Day 5 covered Central and Eastern Texas, and Central Louisiana and Mississippi. Non-descript is one term for this part of the country. That part of Louisiana and Mississippi is basically flat, and hundreds of square miles of trees, trees, and more trees, as far as you can see. I fly the old fashioned way, with chart and compass, and fortunately the compass in this airplane worked well.
Made it to Natchez, Mississippi that night, on the Mississippi River
The next day it was calm when I took off, and clear and cold, but after an hour I had only gone 80 miles, so a big headwind had sprung up. I diverted to Hattiesburg, Mississippi, then went to Auburn, Alabama, overflying Tuskegee and the famous airfields there on the way. Stopped at Falcon Field south of Atlanta, and then went on to Elberton, Georgia where I spent the night. The next morning the airplane was covered in frost, so I turned it tail to the rising sun to help melt the frost. Then it wouldn't start, just kept firing and quitting, cold blooded I guess. Finally I ran the battery dead again, so put it back on the charger for an hour. Only 180 miles to go, and couldn't get going. After an hour it started right up, and we were airborne and headed for its new home. A little celebration was in order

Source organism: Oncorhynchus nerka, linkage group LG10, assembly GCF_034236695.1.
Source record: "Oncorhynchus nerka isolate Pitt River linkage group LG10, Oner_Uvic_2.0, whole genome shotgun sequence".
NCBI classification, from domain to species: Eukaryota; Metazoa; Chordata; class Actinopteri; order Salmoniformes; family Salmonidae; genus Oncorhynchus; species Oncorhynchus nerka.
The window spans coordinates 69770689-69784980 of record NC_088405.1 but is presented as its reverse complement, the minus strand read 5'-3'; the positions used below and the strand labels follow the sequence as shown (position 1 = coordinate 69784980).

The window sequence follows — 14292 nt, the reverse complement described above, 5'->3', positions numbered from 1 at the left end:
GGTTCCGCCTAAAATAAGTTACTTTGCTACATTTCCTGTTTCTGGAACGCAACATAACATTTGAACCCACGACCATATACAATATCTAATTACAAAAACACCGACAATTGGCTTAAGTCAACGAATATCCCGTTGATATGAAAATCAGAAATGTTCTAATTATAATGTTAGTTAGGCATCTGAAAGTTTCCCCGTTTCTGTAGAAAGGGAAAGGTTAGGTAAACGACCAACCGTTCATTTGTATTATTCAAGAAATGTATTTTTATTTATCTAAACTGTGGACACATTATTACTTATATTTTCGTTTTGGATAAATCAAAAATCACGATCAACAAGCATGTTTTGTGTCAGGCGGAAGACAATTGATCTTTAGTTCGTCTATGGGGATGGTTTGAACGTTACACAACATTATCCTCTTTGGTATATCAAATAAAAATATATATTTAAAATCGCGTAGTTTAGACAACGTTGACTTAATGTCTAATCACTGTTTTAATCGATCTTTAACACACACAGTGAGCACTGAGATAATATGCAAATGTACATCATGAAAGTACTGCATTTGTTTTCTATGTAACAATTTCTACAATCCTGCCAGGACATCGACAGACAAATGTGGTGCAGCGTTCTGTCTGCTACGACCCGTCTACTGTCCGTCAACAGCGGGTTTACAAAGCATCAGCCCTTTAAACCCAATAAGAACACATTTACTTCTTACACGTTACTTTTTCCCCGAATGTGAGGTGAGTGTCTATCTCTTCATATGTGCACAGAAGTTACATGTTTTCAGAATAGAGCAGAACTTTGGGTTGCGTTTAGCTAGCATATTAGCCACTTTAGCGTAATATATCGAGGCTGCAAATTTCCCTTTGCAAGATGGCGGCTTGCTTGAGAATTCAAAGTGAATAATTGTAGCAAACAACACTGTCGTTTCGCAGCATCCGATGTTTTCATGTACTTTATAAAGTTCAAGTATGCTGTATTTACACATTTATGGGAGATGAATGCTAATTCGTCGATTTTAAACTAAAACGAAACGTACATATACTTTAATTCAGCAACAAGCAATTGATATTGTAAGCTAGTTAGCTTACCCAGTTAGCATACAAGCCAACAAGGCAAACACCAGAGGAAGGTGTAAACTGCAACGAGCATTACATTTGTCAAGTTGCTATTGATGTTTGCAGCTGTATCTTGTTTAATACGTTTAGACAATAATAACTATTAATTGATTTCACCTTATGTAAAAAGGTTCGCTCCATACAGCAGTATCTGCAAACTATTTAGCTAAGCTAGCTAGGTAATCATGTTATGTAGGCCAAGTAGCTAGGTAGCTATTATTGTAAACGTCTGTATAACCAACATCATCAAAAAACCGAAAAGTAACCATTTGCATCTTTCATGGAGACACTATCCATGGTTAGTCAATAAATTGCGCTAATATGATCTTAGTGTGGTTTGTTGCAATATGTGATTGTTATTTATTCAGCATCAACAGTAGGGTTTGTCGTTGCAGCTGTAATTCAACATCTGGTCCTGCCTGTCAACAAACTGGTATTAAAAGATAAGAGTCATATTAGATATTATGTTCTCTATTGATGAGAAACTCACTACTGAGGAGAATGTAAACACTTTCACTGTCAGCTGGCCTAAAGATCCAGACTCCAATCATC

After a stop in Camden it was on to Cheraw, where the new owner was waiting, anxious to have the airplane home.
What a great trip it was, and a fantastic way to see the country. Deadpan comedian Steven Wright has a joke that goes, "I have a map of the United States. It's life sized." I know what he means-